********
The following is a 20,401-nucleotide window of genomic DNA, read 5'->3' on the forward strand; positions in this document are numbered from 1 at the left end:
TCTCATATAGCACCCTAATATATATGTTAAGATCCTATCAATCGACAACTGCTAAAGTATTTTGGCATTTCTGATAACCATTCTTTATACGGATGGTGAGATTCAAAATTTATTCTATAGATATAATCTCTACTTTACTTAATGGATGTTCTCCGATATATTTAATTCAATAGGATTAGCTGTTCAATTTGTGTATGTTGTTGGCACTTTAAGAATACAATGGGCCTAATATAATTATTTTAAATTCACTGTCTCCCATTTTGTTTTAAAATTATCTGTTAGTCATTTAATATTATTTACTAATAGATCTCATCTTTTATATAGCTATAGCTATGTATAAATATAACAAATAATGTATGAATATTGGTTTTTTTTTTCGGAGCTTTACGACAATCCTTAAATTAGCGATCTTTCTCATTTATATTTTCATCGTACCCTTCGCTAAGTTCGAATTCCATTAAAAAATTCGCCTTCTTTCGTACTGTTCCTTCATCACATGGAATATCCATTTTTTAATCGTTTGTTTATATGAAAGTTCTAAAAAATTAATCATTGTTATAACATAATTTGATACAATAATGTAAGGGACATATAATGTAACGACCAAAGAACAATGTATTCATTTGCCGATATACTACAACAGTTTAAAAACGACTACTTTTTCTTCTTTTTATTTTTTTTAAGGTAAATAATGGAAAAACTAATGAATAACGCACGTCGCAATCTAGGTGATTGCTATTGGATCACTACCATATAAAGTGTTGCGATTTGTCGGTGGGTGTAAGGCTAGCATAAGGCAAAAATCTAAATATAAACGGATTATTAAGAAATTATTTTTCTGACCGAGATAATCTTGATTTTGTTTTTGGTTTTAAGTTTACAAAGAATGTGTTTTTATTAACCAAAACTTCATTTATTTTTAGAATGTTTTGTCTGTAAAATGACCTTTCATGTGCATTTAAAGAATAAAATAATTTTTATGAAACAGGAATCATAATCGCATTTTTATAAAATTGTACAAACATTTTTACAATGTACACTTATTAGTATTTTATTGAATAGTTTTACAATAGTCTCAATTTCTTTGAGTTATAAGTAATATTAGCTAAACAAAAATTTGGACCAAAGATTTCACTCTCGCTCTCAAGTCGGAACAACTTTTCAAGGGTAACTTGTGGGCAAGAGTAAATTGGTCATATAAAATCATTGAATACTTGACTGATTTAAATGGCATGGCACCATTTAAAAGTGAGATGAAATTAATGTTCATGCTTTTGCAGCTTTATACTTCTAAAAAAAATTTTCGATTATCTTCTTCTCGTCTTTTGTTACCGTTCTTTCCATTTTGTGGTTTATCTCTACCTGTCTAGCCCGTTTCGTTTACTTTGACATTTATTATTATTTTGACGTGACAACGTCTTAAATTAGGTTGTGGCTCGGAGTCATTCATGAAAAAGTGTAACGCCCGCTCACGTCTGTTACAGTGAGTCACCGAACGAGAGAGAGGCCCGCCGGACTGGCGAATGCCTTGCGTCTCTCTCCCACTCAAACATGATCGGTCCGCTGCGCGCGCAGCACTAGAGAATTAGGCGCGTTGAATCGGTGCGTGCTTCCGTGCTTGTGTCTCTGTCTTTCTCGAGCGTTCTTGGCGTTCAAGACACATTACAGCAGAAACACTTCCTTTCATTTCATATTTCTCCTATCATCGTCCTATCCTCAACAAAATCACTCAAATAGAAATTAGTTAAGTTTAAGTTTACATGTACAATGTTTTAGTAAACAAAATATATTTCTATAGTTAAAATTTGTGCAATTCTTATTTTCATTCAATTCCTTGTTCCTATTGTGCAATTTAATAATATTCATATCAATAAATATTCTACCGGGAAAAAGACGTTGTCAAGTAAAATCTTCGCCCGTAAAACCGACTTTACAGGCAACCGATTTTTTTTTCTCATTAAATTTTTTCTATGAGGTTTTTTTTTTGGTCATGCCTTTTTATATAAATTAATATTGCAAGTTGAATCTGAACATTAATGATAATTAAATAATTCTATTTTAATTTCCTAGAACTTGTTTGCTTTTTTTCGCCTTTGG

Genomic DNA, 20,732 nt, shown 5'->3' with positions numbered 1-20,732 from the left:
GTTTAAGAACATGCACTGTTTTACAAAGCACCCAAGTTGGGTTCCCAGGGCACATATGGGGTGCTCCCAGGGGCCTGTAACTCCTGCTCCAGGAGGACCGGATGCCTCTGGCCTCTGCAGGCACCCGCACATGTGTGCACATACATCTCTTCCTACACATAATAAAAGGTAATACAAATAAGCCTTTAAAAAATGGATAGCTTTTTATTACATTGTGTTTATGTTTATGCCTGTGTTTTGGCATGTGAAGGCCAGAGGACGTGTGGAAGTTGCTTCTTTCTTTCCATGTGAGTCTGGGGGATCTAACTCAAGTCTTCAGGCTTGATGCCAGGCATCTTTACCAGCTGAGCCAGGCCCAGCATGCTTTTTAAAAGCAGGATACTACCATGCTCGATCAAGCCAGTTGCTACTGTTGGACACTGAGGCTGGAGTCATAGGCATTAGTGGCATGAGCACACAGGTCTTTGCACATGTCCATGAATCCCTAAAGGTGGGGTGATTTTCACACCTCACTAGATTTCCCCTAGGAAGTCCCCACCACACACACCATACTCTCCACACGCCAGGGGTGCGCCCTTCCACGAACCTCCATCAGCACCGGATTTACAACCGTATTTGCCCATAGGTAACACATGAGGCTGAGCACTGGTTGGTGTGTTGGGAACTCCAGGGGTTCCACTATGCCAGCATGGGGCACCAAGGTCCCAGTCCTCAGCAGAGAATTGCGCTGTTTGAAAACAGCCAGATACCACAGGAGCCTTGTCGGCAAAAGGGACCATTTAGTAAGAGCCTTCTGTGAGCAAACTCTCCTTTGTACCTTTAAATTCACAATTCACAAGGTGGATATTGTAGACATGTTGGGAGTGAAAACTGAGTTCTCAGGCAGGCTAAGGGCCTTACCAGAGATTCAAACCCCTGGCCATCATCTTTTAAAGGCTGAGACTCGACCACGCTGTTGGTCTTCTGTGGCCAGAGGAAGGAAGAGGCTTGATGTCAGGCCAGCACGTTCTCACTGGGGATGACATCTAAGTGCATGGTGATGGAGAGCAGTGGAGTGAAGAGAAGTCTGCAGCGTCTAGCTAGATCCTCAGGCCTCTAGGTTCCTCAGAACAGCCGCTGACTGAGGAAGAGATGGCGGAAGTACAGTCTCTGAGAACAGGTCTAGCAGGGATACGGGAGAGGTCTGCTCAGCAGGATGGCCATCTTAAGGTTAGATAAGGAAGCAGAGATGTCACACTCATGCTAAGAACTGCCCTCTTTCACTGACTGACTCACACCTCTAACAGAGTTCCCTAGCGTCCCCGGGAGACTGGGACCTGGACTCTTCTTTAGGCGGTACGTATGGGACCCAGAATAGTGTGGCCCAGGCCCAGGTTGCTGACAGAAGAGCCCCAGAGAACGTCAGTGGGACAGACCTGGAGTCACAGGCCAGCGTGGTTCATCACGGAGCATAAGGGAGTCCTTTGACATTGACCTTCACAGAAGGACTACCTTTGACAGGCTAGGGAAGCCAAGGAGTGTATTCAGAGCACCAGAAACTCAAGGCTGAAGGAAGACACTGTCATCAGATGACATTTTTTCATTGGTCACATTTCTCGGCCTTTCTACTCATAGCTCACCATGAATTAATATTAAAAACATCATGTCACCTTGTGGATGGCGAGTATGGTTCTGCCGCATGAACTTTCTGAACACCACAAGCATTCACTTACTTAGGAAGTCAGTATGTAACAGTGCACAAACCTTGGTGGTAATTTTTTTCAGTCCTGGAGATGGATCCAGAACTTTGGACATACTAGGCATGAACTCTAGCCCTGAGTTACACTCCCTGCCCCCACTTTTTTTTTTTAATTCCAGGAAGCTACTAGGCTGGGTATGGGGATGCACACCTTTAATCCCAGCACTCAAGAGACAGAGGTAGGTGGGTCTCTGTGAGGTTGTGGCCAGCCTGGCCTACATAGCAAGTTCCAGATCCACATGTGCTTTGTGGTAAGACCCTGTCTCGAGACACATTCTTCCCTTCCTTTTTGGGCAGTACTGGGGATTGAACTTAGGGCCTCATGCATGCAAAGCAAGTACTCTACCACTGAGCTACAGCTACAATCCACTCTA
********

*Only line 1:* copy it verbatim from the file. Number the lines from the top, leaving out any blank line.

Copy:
The following is a 20,401-nucleotide window of genomic DNA, read 5'->3' on the forward strand; positions in this document are numbered from 1 at the left end: